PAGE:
Zena Coffey is dedicated to good communication.
It could be an episode from any one of the medical drama television shows: a man in cardiac arrest falls out of his car in front of the hospital. But it wasn’t a television show. It was a day in the life of Graduate Nurse of the Year Zena Coffey.
First on the scene, Coffey reassured the patient and called in the triage team. For many, the situation would have been very stressful, but she took it in her stride, just as she does in her job every day.
In palliative care, Coffey worked closely with patients and their families to understand their emotional, physical and social needs so she could provide a higher quality of care.
“Working in palliative care is confronting, difficult and rewarding at the same time,” Coffey, from Austin Health, said. “I talk to patients and families about their spiritual needs. Facilitating important spiritual rituals for patients gives great satisfaction.”
Dedicated to good communication, Coffey has developed innovative ways to communicate effectively with patients from non-English speaking backgrounds and neurology patients struggling with speech. Body language, cue cards and alphabet charts are part of her approach.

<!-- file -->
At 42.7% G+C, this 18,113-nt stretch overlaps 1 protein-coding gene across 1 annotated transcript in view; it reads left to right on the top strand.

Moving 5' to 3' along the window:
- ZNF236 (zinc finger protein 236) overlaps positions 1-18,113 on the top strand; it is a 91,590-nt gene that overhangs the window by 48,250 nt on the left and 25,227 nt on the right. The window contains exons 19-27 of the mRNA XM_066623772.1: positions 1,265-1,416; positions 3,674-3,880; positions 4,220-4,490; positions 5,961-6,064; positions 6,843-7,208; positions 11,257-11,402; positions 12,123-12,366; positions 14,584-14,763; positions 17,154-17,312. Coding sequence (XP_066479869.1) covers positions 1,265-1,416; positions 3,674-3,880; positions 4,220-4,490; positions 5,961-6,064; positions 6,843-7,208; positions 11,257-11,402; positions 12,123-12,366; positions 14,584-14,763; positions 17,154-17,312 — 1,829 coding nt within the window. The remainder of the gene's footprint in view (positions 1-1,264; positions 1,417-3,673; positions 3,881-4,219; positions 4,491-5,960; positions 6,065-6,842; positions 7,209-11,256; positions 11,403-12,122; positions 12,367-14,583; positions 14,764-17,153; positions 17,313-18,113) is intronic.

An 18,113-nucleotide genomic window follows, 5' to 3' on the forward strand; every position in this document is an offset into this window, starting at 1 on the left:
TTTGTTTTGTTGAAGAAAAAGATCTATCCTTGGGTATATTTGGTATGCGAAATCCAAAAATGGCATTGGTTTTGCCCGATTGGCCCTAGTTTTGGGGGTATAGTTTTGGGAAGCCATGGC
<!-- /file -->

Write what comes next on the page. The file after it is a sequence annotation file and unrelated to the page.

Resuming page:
When she realised a patient had misunderstood the implications of his surgery, she took time to explain the situation and ensure his consent was genuinely informed.
Coffey always knew she wanted to nurse, spending her teenage years working in a local aged care facility.
Passionate about the evolution and development of nursing practice, she is completing a Bachelor of Nursing (Honours) at La Trobe University and will undertake a research project exploring cardiac rehabilitation in rural settings.
“I am fascinated by the way in which nursing has evolved and want to be a part of taking nursing to the next level.”Do you have an idea for a story?
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